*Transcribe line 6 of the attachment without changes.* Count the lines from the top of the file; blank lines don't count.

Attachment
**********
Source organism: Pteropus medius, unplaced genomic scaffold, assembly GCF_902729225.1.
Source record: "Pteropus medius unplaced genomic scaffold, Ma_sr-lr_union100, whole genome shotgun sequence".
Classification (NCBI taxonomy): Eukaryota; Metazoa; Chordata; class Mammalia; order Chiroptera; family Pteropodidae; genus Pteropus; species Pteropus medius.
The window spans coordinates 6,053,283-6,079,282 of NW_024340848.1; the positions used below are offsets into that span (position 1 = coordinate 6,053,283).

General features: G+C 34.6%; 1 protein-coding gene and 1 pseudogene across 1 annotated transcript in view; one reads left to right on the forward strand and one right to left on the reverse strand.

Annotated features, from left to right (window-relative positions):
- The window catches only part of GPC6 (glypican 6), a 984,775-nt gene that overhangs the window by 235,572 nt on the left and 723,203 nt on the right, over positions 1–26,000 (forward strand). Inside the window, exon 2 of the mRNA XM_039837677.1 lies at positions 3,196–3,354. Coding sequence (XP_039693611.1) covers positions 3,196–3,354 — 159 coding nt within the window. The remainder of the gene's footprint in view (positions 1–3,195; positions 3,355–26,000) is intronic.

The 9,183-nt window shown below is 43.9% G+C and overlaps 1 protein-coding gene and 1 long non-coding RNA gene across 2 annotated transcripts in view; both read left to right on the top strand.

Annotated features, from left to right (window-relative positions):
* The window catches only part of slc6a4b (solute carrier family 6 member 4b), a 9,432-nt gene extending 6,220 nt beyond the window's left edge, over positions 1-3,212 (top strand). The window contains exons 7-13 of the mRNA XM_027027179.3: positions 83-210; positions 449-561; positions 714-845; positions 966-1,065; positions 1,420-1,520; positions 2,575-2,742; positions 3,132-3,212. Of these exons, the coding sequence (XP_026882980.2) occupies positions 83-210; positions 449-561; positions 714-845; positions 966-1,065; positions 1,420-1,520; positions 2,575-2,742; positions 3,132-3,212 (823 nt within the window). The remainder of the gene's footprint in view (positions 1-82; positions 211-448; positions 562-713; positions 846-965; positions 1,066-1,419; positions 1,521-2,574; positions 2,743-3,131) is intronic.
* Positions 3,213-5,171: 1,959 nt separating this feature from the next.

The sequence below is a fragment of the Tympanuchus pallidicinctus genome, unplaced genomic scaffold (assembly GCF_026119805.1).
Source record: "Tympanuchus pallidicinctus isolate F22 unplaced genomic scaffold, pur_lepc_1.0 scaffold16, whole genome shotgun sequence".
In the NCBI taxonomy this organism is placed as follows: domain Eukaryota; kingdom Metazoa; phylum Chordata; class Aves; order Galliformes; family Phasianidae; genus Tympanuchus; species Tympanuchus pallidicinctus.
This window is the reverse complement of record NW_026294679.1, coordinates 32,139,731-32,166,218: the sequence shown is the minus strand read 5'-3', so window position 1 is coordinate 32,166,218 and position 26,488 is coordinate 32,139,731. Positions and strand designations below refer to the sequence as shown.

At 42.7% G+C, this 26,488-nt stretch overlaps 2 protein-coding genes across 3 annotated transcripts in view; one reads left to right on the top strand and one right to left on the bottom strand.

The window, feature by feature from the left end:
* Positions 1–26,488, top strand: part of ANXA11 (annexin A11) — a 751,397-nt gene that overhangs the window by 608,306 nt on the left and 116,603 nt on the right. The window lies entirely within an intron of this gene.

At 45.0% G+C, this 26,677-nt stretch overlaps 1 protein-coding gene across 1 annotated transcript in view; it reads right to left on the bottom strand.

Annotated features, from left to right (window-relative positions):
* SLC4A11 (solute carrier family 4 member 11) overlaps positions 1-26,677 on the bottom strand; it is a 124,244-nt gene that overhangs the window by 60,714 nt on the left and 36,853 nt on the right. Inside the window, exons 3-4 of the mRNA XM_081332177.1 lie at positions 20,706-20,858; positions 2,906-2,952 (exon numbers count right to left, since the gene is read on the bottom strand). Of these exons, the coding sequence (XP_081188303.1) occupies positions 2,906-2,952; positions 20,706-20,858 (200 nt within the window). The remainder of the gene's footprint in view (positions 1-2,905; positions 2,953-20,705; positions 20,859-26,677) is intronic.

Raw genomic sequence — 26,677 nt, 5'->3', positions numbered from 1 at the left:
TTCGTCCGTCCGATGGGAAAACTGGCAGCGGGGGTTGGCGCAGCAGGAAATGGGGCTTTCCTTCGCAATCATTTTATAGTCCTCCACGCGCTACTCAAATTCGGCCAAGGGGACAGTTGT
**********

Annotated features, from left to right (window-relative positions):